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Critical Care & Initial Inpatient ??Help??

  1. #1
    Default Critical Care & Initial Inpatient ??Help??
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    Doc does initial inpatient and codes 99223 and has proper documentation for the level. 2 hours later the doc see patient and notes chart that he spent 30 minutes. The doc bills 99291 for this service. The doc discharges the patient the next day. I do not want to allow the 99291 because the documentation does not indicate it is a life threatening. Can this doc report prolonged service since he spent 30 minutes extra that day, or does the doc have to have total time of both visits documented. Is this second visit of the day not able to be reported?


  2. #2
    Default Critical Care & Initial Inpatient
    The 99233 Initial Inpatient visit has a 'typically spend 70 minutes" time allowance so in order to be able to determine prolonged service for an inpatient service (99356), a total time of the initial encounter and the second encounter on the same date of service would have to total at least 110 minutes. ( 70 min + at least 30-60 min). Without the total time of both visits being documented, there isn't anything you can base the additional prolonged service code. Be sure to educate your physician on the importance of documenting time. Refer to the coding guidelines at the beginning of the prolonged service codes for additional details on the use of these codes.

  3. #3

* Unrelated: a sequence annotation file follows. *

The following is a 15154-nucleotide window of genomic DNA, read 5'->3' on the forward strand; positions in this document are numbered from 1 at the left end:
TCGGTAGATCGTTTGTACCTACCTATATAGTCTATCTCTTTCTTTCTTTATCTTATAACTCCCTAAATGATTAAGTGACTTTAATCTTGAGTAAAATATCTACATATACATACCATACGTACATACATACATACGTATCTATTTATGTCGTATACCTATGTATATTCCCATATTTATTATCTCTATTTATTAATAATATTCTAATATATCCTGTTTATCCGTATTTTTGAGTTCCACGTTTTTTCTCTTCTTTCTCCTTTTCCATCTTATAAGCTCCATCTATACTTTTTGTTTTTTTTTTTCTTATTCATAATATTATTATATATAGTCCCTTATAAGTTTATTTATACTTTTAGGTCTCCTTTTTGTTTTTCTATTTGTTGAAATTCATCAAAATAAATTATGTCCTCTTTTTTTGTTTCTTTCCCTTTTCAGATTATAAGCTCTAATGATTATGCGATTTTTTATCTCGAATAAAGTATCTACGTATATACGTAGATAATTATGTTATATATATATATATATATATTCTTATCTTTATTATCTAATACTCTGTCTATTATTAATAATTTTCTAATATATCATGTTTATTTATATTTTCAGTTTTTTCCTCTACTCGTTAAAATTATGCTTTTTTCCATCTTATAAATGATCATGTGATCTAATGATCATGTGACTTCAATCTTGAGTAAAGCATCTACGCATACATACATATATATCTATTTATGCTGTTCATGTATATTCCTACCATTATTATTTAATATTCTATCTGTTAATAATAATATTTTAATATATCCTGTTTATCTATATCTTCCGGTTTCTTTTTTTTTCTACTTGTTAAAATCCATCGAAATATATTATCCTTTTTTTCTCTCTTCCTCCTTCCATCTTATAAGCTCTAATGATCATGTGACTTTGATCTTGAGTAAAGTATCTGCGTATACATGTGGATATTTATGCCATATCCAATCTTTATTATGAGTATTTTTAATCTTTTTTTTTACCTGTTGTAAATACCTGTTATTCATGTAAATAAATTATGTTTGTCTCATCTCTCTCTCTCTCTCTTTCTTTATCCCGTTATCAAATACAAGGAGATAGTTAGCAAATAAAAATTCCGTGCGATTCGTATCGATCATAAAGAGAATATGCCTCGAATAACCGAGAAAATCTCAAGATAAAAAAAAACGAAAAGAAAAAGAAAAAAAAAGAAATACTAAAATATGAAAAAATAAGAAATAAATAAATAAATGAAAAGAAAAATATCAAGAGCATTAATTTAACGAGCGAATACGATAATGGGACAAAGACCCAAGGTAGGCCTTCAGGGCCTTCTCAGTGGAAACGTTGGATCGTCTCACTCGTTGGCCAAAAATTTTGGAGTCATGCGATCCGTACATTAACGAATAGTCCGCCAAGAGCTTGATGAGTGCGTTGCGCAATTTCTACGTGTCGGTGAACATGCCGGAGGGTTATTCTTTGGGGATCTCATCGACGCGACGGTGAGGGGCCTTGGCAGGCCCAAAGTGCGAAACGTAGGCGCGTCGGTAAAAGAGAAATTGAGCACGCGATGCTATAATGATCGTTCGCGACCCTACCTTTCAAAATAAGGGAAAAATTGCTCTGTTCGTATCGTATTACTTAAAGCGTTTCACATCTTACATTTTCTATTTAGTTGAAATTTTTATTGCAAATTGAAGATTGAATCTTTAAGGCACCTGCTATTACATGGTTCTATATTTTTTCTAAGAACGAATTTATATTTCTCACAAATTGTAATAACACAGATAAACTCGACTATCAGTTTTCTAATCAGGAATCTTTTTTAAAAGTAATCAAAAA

Thanks so much, that is exactly what I thought!!!

  4. #4
    Milwaukee WI
    Default Not so fast ...
    Actually if the original visit documentation meets all the bullets required for the level of service, you do NOT need to have the time for that service.

    The only situation in which you would need the total time of both services is if you were using time spent in counseling/coordination of care to determine your level of Initial hospital visit, and then, yes, you'd need at least 110 total minutes to get any prolonged service.

    I'd query the doctor about the 99291 visit. What about the patient's condition made the doctor decide the patient was critically ill? What about the physician-provided care qualified as critical care? The words "life threatening" don't have to be in the documentation exactly for the patient to be critically ill.

    However, if these questions cannot be satisfactorily answered/documented, then you can use the prolonged service code for this additional service on that date of service. (The fact that the patient was well enough for discharge the next morning makes me think you may be right - the patient wasn't critical.)

    Hope that helps.

    F Tessa Bartels, CPC, CEMC

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